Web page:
Tyson’s evolution one of US sport’s most compelling tales
One-time ‘baddest man on the planet’ surviving and thriving after all the wild years
Kike Tyson, Milan Tyson and Mike Tyson enjoying the tennis at the BNP Paribas Open at Indian Wells Tennis Garden in Indian Wells, California. Photograph: Julian Finney/Getty Images
Mike Tyson defeats Trevor Berbick to become the youngest heavyweight champion in the world in November 1986 in Las Vegas. Photograph: AFP/Getty Images
Either side of the recent passing of the 20th anniversary of Mike Tyson chomping on Evander Holyfield’s ear, a couple of clips of the former world champion went viral.
In their own way, each captured how far he has travelled from the Lecteresque caricature of the mid-90s. In the first video, Tyson is asked about Floyd Mayweather Jnr claiming to be greater than Muhammad Ali.
“He’s very delusional,” he replies in a calm, measured tone. “If he was anywhere near the realm of the great Ali, he’d be able to take his kids to school by himself. He can’t take his kids to school by himself and he’s talking about being great? Greatness is not guarding yourself from the people. Greatness is being accepted by the people.”
An eloquent answer, equal parts pithy put-down and the voice of a man speaking from bitter experience about the expensive folly of entourages.
The second quote is of a very different timbre. An outtake from a recent interview with ESPN’s Jeremy Schaap, Tyson recounts how, as a young boy in Brownsville, Brooklyn, he was dragged into a building by a stranger and molested. When Schaap presses for more details on its impact on him, a solitary bead of sweat forms on Tyson’s furrowed brow, his eyes give off a vulnerable, vacant stare and he tries to downplay its significance.
“I think I outgrew that during my fighting years,” he says.
Both moments offer further evidence that the evolution of Tyson continues to be one of the most compelling stories in American sport. A quarter of a century has passed since he was sentenced to six years in jail for the rape of Desiree Washington, an 18-year-old beauty pageant contestant.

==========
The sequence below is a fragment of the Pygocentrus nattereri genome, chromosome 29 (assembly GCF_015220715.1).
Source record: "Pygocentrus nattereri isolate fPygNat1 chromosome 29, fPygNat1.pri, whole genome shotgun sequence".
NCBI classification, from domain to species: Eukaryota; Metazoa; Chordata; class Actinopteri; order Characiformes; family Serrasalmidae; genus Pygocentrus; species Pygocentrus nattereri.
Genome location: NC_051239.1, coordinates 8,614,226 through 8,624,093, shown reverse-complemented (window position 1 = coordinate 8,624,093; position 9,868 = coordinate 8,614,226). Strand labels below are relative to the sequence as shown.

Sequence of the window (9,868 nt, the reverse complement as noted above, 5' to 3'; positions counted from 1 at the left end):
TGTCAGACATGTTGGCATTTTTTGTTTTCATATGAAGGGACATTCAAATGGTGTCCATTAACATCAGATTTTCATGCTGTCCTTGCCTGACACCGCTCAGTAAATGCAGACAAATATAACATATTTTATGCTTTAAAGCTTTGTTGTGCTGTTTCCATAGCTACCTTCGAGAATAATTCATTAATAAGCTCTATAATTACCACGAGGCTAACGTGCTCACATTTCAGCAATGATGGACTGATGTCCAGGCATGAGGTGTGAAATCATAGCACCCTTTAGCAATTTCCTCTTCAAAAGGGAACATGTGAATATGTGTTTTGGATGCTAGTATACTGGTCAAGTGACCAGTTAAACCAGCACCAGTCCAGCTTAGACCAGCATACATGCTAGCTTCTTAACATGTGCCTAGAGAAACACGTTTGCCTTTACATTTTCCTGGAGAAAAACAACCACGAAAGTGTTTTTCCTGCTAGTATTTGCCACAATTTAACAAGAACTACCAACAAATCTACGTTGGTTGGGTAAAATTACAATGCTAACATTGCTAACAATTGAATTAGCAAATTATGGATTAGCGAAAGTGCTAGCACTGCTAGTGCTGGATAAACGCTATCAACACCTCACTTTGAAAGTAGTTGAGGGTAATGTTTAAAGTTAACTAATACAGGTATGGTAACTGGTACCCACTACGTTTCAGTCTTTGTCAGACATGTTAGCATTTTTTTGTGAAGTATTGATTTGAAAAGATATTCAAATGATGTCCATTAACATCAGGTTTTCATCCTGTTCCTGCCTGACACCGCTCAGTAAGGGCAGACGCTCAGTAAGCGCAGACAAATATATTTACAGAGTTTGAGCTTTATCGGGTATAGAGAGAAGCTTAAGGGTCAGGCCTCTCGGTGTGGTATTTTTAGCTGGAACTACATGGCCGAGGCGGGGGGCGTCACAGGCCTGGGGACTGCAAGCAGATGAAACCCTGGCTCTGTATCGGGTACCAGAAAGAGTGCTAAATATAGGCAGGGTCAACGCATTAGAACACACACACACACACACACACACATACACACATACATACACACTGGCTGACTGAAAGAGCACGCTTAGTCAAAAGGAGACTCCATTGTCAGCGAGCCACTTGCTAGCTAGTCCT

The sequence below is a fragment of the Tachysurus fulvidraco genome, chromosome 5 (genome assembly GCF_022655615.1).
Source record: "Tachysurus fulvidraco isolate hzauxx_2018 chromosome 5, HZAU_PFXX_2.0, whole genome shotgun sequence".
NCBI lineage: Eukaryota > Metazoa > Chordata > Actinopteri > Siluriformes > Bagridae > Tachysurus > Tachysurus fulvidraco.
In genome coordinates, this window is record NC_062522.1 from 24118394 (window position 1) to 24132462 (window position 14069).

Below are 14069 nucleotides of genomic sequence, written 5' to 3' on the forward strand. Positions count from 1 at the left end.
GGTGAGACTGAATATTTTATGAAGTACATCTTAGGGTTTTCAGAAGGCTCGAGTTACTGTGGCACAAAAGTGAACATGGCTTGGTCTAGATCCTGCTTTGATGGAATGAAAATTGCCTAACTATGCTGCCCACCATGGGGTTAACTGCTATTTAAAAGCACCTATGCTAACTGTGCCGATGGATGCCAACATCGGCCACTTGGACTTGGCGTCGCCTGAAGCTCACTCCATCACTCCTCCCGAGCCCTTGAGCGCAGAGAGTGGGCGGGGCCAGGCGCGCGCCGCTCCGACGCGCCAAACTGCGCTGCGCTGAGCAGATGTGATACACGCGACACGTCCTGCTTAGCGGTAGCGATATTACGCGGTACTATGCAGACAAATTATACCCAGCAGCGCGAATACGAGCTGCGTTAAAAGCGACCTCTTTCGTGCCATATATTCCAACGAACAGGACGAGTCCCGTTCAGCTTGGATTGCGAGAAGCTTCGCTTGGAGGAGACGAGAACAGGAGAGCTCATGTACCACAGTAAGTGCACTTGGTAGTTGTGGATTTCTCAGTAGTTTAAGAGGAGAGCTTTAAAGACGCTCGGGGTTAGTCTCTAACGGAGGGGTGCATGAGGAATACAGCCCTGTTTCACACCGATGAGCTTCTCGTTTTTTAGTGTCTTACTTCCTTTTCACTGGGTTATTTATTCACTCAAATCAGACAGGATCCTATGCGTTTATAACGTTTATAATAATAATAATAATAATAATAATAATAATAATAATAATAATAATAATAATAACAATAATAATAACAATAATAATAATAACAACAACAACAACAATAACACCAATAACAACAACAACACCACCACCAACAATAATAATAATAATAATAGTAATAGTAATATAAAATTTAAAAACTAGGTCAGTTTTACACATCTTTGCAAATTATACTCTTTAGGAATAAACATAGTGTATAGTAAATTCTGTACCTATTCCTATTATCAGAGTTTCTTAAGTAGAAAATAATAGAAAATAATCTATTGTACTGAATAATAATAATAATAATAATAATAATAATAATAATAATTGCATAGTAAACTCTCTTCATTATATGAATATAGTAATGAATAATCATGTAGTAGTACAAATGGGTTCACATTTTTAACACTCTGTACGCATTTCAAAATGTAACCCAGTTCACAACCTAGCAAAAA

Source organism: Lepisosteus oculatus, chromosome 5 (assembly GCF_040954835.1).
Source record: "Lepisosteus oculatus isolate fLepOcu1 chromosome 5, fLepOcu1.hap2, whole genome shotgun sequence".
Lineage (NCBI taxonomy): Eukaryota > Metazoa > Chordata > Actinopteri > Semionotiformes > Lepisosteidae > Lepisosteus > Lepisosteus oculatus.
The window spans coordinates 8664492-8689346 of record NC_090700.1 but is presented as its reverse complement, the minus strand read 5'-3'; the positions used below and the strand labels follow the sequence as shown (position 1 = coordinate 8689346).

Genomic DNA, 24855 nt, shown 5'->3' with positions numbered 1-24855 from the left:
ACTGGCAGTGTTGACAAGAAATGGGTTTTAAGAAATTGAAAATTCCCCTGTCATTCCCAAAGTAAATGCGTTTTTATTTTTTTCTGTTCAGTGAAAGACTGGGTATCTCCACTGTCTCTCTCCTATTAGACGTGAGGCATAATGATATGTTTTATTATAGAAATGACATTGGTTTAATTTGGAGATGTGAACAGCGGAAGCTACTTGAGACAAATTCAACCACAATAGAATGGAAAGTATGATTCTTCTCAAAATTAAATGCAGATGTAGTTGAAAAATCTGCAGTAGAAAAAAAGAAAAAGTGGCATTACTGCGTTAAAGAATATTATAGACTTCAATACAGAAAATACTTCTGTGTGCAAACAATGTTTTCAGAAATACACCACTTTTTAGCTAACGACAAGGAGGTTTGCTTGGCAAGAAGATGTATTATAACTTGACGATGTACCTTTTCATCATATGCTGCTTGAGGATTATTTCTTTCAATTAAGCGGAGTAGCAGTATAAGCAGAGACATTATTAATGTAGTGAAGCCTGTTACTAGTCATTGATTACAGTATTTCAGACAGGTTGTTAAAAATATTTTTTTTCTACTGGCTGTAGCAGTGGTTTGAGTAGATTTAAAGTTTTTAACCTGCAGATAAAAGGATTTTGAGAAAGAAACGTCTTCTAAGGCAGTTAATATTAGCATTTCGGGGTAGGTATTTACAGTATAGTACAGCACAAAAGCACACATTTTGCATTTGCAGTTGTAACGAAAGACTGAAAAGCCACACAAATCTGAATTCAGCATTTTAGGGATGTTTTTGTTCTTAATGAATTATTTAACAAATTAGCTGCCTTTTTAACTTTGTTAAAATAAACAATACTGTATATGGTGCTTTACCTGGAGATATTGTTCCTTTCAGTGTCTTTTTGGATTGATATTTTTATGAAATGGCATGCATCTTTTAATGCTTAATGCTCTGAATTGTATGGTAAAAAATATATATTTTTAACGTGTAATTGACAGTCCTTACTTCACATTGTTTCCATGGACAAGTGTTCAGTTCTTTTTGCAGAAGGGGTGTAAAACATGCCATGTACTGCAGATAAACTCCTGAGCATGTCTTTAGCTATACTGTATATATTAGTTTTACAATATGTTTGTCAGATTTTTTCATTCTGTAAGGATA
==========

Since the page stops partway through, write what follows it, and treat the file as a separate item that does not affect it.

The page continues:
The character who subsequently emerged from prison into the arms of Don King, a move with a definite frying pan to fire vibe, cut a tormented figure as he struggled to replicate the fistic achievements of the first half of his career and to cope with normal life.
Yet, somehow, Tyson turned 51 last month, an age many might have predicted back in his hedonistic pomp (his drugs of choice included a cocktail of pot, morphine, cocaine, and Viagra) that he’d never see. Battling alcoholism and bipolar disorder, lately he appears to have done more than survive the hard living years though. He has actually thrived.
Having squandered a $300 million fortune through his own profligacy and the venality of greedy handlers, he has morphed from one more cliché of the down at heel ex-boxer with a criminal record into a peculiarly 21st century brand. He has a podcast, a one-man Broadway show that travels the world, a new book about his mentor Cus D’Amato, and a growing resume of acting turns.
On this journey from one-time “baddest man on the planet” to “baddest dad on the planet” (as Sports Illustrated dubbed him), he has cultivated a whole new public persona. On primetime television, he’s a goofy judge on a talent show called Superhuman, hamming it up for the cameras at every opportunity.
Late at night, he plays an even more comical version of himself in the adult cartoon series Mike Tyson Mysteries. As part of a crime-solving team that includes a perverted pigeon, an adopted Korean daughter, and the ghost of the Marquess of Queensbury, he tries to catch crooks in a funny if rather surreal riff on Scooby Doo. Hardly the kind of milieu where anybody expects a convicted rapist with a history of violent outbursts to end up.
Then again, nobody could have imagined Tyson turning into a middle-aged tennis parent either. His eight-year-old daughter Milan is regarded as something of a prodigy and trains at Mike Agassi’s academy in Las Vegas.
During one interview last summer, Tyson confessed he hadn’t seen any Olympic boxing because he was busy watching Monica Puig taking gold on the court. When the stadium cam flashed him and his family up on the big screen at the BNP Paribas Tournament in Indian Wells, California in 2016, he and Milan put on quite a show. The grin that once portended inevitable doom for opponents in a boxing ring now belongs to a middle-aged man giddily dad-dancing in the bleachers.
While these days he lives in a Vegas suburb with his third wife Kiki (mother to Milan and her brother Rocco), he has seven children from previous relationships who remain in New York, Washington DC and Phoenix. In 2009, another daughter, Exodus, then four, died following an accident with a treadmill in Arizona.
“I’m anticipating that I’m going to go to the hospital and raise hell,” said Tyson of that day. “Once I got there and saw other people who had children who already died or were dying, they were handling it with dignity and I didn’t want to be the psycho parent.”
The redemption song isn’t without other discordant notes. No matter how much he earns from his various multi-media enterprises (a chain of worldwide fitness centres is another venture), Tyson claims he will always be broke because he owes so much in back taxes to the IRS from the bad old good old days.
That time of legend when he could afford to spend $1,500 a day on food for his trio of Bengal tigers. That time when he didn’t know the joy of bringing his kids to school by himself.